Give, and it will be given to you. A good measure, pressed down, shaken together and running over, will be poured into your lap. For with the measure you use, it will be measured to you." – St. Luke: (is one of the Four Evangelists—the four traditionally ascribed authors of canonical Gospels)
Gospel Text: (LK 12:13-21)
Someone in the crowd said to Jesus,
“Teacher, tell my brother to share the inheritance with me.”
He replied to him,
“Friend, who appointed me as your judge and arbitrator?”
Then he said to the crowd,
“Take care to guard against all greed,
for though one may be rich,
one’s life does not consist of possessions.”
Then he told them a parable.
“There was a rich man whose land produced a bountiful harvest.
He asked himself, ‘What shall I do,
for I do not have space to store my harvest?’
And he said, ‘This is what I shall do:
I shall tear down my barns and build larger ones.
There I shall store all my grain and other goods
and I shall say to myself, “Now as for you,
you have so many good things stored up for many years,
rest, eat, drink, be merry!”’
But God said to him,
‘You fool, this night your life will be demanded of you;
and the things you have prepared, to whom will they belong?’
Thus will it be for the one who stores up treasure for himself
but is not rich in what matters to God.”
Many of us are blessed with jobs and resources that allow us to live comfortably. The statistical bell curve puts me, my family, and most of my friends, colleagues and acquaintances in the comfort zone of being able to meet our basic needs, enjoy a luxury or two, pay our taxes and share some of our resources, and experience the feeling that our lives are pretty good. Yet, we cannot ignore those who live on the margins.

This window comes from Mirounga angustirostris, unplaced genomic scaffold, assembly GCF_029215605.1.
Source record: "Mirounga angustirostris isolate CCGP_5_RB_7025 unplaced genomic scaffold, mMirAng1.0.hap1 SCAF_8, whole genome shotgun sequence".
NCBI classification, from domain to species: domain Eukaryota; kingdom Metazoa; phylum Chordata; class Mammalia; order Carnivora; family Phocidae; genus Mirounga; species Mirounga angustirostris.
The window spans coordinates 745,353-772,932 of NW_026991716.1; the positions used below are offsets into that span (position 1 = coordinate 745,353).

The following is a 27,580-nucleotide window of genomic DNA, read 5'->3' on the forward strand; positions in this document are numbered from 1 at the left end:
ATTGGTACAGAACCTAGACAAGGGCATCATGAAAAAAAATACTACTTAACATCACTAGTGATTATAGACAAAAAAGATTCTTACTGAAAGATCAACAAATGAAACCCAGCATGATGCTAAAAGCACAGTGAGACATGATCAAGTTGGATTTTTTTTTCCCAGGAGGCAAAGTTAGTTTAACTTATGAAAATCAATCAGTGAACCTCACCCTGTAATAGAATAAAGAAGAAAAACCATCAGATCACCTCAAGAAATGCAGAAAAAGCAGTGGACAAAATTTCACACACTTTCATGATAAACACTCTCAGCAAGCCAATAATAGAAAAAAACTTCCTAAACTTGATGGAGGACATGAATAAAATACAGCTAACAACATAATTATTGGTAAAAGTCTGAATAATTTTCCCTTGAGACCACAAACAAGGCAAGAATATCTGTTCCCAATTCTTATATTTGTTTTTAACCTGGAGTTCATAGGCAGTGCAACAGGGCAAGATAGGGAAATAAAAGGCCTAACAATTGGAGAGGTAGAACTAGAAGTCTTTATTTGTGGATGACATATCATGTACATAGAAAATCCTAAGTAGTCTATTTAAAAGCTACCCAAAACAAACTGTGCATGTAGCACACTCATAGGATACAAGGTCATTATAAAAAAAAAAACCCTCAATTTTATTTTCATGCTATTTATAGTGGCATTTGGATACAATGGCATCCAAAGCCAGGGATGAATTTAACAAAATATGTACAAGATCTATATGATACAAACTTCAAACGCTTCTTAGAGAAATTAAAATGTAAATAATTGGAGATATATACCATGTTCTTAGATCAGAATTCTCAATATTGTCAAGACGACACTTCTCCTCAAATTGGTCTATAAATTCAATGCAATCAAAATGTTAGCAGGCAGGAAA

There is a portion of the bell curve that lives in need of basic provisions, are marginalized or at the extreme are persecuted or oppressed, and wonder if they will be able to lay down their heads each night in a safe space with a full tummy and clean drinking water. Likewise, there is a portion of the bell curve that benefit from structures, policies and cultural conventions that allow them, as the rich man in the parable did, to amass their belongings without shame or obligation to others.
My Jesuit education reminds me and models for me that it is my duty and my joy to be charitable and in solidarity with those who live on the margins, to give of myself and my bountiful harvest, and to work to change structures that perpetuate wide economic disparities. All of God’s children were formed in his image; all are loved and worthy of love and dignity; all of us are called to be rich in what matters to God.